Friday, October 8, 2010

Desert Living?

A desert is a landscape or region that receives an extremely low amount of precipitation, less than enough to support growth of most plants. Deserts are defined as areas with an average annual precipitation of less than 250 millimeters (10 in) per year.

Well, this definition usually is true in our neck of the woods  tumbleweeds, but this week while learning about the desert we had major rainstorms, even tornadoes.  (Read about it in one of my school mom's blog.) This didn't stop us from making beautiful sunset paintings, hairy tarantulas, prickly cacti and dangerous gila monsters.

Sandpaper Rubbings: Precut desert pictures out of sandpaper/glue on sturdy file folders
Prickly Cactus: Using a wooden cut out, we painted with a mixture of paint/salt/liquid starch.  We also added a magnet to the back so they could hang it on their fridge. :)

Paint a cactus: Free form cactus paintings using the same mixture as the wooden cacti.

I found a ton of desert stamps and let them have at it.  This was a huge hit in the 3's class.  By the end of their stamping, you couldn't even tell what they stamped. :)
Hairy Tarantula: I made a template of a tarantula, they colored it, added a patch of furry material and added 8 eyes.  (Did you know they have 8 eyes???)
Gila Monster Mosaic
Some fun games we played:
  •   Pin the Hat on the Cowboy
  •   Slow or Fast: Pictures of slow things, fast things.  Children ran fast or slow with each picture held up.  This is also good for categorizing for little ones.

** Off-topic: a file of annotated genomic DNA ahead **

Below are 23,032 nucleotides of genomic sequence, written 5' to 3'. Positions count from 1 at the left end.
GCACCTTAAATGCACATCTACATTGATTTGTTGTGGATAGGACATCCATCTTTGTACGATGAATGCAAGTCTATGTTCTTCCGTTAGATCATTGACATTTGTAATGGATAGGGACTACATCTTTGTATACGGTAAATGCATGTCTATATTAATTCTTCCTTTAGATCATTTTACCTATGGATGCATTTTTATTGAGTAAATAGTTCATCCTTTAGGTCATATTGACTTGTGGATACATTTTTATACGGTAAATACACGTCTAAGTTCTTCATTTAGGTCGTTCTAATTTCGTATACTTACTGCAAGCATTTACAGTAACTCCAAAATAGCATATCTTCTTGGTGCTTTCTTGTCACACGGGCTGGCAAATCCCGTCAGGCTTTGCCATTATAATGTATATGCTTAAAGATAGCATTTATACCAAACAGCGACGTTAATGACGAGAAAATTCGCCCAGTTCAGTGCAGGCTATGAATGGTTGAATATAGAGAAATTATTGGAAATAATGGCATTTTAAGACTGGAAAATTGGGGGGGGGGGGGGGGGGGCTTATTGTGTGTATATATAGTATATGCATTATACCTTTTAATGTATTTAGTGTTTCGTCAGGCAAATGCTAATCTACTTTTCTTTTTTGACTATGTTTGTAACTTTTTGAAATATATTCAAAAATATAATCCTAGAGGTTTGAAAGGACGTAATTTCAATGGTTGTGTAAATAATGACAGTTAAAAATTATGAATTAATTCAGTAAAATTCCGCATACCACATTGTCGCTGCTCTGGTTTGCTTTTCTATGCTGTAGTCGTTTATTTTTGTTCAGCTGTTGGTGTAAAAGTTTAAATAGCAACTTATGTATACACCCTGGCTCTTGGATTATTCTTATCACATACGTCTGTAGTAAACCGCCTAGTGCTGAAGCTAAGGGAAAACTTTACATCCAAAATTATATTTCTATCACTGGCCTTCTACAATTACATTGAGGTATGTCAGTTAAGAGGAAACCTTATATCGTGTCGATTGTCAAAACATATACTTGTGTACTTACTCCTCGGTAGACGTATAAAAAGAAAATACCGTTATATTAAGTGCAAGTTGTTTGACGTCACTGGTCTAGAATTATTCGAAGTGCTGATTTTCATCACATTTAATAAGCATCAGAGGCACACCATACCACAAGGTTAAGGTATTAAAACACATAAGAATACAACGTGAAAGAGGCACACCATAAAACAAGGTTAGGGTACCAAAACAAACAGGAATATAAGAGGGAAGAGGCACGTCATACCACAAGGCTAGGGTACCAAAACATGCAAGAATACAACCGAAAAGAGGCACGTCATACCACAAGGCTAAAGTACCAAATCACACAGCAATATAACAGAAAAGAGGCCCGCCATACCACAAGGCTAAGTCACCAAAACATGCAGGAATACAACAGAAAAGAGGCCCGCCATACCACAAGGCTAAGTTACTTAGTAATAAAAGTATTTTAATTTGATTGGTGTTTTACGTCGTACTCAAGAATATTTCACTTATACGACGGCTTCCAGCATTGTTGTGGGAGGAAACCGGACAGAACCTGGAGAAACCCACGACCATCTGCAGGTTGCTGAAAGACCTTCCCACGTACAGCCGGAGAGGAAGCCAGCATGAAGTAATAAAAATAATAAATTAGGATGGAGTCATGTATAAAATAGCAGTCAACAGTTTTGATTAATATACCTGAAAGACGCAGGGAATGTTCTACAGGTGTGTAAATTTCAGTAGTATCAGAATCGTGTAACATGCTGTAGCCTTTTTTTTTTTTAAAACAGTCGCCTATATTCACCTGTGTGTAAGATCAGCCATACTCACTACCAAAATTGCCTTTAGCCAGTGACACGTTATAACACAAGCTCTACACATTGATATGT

•  Soft/Rough: Items that were soft/rough, categorize
  •  Snake Race: Slither on our bellies and race to the finish line.
  •  Pass the Chili Pepper  
  Here are some wonderful books we read: 

Next week is fall break, but we are going on a field trip!  Pictures about our adventure will be up about that. :)


  1. I love the sandpaper rubbings idea! We live in the desert so I am bookmarking that project for after the holidays :)

  2. I love that you are keeping it relevant for your kids by doing a unit on the desert. I teach in southwest Florida and it always feels so artificial to talk about fall changes (ours are barely noticeable) or winter snow (most of my kids have never seen snow). But the beach . . . now that's something we KNOW :)

  3. So true, Kat! I love fall and our leaves don't "change" until after Christmas! And some don't change at all. :(

  4. We do our wild west unit the first week in Nov. and I'm keeping this handy! Thanks, Jessi!


I'd love to hear what your thoughts are...leave a comment! :)